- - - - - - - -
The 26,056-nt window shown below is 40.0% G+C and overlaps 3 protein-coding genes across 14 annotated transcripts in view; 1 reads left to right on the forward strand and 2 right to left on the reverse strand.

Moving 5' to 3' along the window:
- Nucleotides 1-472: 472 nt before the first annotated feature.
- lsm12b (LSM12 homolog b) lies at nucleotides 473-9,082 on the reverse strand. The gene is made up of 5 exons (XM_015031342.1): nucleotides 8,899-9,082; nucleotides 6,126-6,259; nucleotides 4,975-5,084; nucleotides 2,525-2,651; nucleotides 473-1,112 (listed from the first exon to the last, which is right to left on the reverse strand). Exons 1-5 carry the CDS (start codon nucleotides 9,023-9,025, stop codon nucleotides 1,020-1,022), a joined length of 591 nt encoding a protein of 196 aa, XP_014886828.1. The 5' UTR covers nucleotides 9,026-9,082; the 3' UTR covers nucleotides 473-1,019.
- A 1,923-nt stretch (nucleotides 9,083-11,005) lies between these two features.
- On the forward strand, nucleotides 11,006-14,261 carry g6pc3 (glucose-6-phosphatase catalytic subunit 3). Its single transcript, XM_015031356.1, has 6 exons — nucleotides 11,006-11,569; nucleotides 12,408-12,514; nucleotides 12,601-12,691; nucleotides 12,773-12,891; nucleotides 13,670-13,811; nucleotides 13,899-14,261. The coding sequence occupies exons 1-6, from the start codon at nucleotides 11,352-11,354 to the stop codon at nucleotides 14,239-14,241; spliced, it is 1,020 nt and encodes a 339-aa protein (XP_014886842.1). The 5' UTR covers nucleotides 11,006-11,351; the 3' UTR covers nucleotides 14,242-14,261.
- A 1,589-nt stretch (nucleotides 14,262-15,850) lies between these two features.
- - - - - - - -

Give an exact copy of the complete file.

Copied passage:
The 26,056-nt window shown below is 40.0% G+C and overlaps 3 protein-coding genes across 14 annotated transcripts in view; 1 reads left to right on the forward strand and 2 right to left on the reverse strand.

Moving 5' to 3' along the window:
- Nucleotides 1-472: 472 nt before the first annotated feature.
- lsm12b (LSM12 homolog b) lies at nucleotides 473-9,082 on the reverse strand. The gene is made up of 5 exons (XM_015031342.1): nucleotides 8,899-9,082; nucleotides 6,126-6,259; nucleotides 4,975-5,084; nucleotides 2,525-2,651; nucleotides 473-1,112 (listed from the first exon to the last, which is right to left on the reverse strand). Exons 1-5 carry the CDS (start codon nucleotides 9,023-9,025, stop codon nucleotides 1,020-1,022), a joined length of 591 nt encoding a protein of 196 aa, XP_014886828.1. The 5' UTR covers nucleotides 9,026-9,082; the 3' UTR covers nucleotides 473-1,019.
- A 1,923-nt stretch (nucleotides 9,083-11,005) lies between these two features.
- On the forward strand, nucleotides 11,006-14,261 carry g6pc3 (glucose-6-phosphatase catalytic subunit 3). Its single transcript, XM_015031356.1, has 6 exons — nucleotides 11,006-11,569; nucleotides 12,408-12,514; nucleotides 12,601-12,691; nucleotides 12,773-12,891; nucleotides 13,670-13,811; nucleotides 13,899-14,261. The coding sequence occupies exons 1-6, from the start codon at nucleotides 11,352-11,354 to the stop codon at nucleotides 14,239-14,241; spliced, it is 1,020 nt and encodes a 339-aa protein (XP_014886842.1). The 5' UTR covers nucleotides 11,006-11,351; the 3' UTR covers nucleotides 14,242-14,261.
- A 1,589-nt stretch (nucleotides 14,262-15,850) lies between these two features.